Why is Utah at odds with Justice Department over treatment of gender-dysphoric prisoner?

Written by William C. Duncan

April 11, 2024

​Utah’s Department of Corrections (UDOC), the news recently reported, is being sued by the federal government. The U.S. Justice Department (DOJ) took this step because it says Utah did not adequately accommodate a prisoner experiencing gender dysphoria. Utah, not surprisingly, disagrees.

The DOJ has taken issue with Utah’s responses to requests by an inmate in March invoking the Americans with Disabilities Act. The UDOC responded at the time that it had “taken steps on our own, and as a state, to address the needs of inmates while maintaining the highest safety standards. We fundamentally disagree with the DOJ on key issues, and are disappointed with their approach.”

The DOJ’s demands were far-reaching: According to the Deseret News, “the Justice Department had outlined remedial measures including revising policies, giving federal officials access to files and written status reports about how the Utah Department of Corrections was implementing the changes. The letter also stated that the Utah Department of Corrections needed to train its employees.”

How is it possible that Utah could (as alleged by the DOJ) be so unaware of its obligations under federal law that it needs dramatic oversight or a court order to ensure compliance?

Answering this question requires understanding a source of legal regulation that is not well understood.

Take the DOJ’s formal complaint with the court. It charges the state with violating the requirements of (1) the federal Americans with Disabilities Act (ADA) passed by Congress, and (2) regulations created by the DOJ for enforcing that act. Neither of these sources of law contain any clear direction. The ADA says that “gender identity disorders not resulting from physical impairments” are considered disabilities under the law. There have been different judicial interpretations of this provision, but none are binding in Utah.

So, what is left as guidance in Utah? Only the DOJ’s understanding of the law’s requirements.

Agency guidance – whether informal, as in this case, or as expressed in documents – often strongly affects how laws are enforced. Though Congress makes the laws, agencies have been allowed to create formal rules, through a process laid out  by Congress, to enact regulations for enforcing Congress’ laws.

Many times, however, an agency would like to influence those affected by its regulations to adopt approaches to complying with the law that are arguably not addressed by, or possibly even at odds with, formal legal documents. In these cases, the agency can assert its preferred approach in lawsuits or issue “guidance documents” such as “interpretive memos, policy statements, circulars, memoranda, bulletins, and advisories.”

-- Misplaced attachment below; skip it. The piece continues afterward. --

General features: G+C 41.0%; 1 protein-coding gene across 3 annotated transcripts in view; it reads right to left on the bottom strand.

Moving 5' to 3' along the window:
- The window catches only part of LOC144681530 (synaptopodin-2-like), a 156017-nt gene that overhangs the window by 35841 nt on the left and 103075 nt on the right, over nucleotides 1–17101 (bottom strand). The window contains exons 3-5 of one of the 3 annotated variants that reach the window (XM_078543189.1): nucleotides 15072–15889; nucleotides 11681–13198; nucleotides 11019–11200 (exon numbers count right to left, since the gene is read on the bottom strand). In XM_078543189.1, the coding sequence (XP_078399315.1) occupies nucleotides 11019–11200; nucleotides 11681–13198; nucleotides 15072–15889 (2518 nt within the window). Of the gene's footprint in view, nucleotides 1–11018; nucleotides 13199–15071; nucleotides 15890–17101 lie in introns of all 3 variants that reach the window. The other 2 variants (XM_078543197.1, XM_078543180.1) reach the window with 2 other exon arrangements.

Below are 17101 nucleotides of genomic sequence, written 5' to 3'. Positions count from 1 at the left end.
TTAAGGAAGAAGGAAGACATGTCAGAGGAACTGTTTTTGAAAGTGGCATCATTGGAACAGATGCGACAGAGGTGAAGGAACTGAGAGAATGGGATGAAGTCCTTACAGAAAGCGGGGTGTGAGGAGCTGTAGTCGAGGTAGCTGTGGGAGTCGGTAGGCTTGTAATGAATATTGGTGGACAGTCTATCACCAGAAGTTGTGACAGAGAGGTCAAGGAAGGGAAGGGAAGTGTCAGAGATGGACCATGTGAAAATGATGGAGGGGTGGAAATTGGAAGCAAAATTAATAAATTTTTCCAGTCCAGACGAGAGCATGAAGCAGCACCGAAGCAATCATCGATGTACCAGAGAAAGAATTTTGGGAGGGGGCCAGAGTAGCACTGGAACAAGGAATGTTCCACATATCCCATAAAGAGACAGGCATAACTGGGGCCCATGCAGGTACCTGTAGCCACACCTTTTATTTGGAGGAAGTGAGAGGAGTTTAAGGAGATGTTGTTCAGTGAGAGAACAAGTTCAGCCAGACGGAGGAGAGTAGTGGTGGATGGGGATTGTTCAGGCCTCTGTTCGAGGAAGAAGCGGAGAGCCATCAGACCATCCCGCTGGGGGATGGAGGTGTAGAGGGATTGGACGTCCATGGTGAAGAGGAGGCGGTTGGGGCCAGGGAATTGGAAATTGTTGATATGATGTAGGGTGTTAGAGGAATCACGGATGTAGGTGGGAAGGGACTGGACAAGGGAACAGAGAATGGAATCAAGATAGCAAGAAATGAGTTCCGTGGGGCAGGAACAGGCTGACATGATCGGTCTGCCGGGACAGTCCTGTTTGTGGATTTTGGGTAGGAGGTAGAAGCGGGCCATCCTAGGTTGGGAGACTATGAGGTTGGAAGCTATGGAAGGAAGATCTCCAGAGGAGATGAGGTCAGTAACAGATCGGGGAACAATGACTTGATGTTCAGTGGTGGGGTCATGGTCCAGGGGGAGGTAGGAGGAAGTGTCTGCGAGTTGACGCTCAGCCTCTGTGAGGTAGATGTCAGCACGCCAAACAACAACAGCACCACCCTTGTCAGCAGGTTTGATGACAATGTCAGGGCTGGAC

For example, the Department of Labor has used guidance to designate eligibility for overtime pay; the DOJ has directed state courts as to how they should impose fees; and the Department of Education laid out a complex process for handling sexual misconduct charges on college campuses.

Although nominally such guidance is not legally binding, there are strong incentives for states, business, schools and private citizens to comply. At the very least, they could be subjected to complaints, investigations and even lawsuits. Given that those who are regulated have ongoing relationships with the regulators, the potential for undue pressure is significant.

This approach raises a serious legal concern. Given that Congress has created an Administrative Procedures Act for establishing legal regulations that involves the potential for public notice and input, informal guidance could be an attempt to circumvent those legal requirements.

More importantly, agency pressure to conform to legal interpretations – interpretations that are untethered from the text of statutes enacted by the representative body designated as the lawmaker by the Constitution – strikes at the heart of our constitutional order. Federal and state lawmakers, and even the courts, should resist this trend.

Insights: analysis, research, and informed commentary from Sutherland experts. For elected officials and public policy professionals.

  • Utah is being sued by the federal government for prison policies even though the state believes it is in compliance with the law.
  • This lawsuit illustrates a little-known practice of federal agencies – giving various forms of “guidance” which are not supposed to be legally binding, but which do impact how Americans understand their legal obligations.
  • This practice raises serious legal and constitutional questions.

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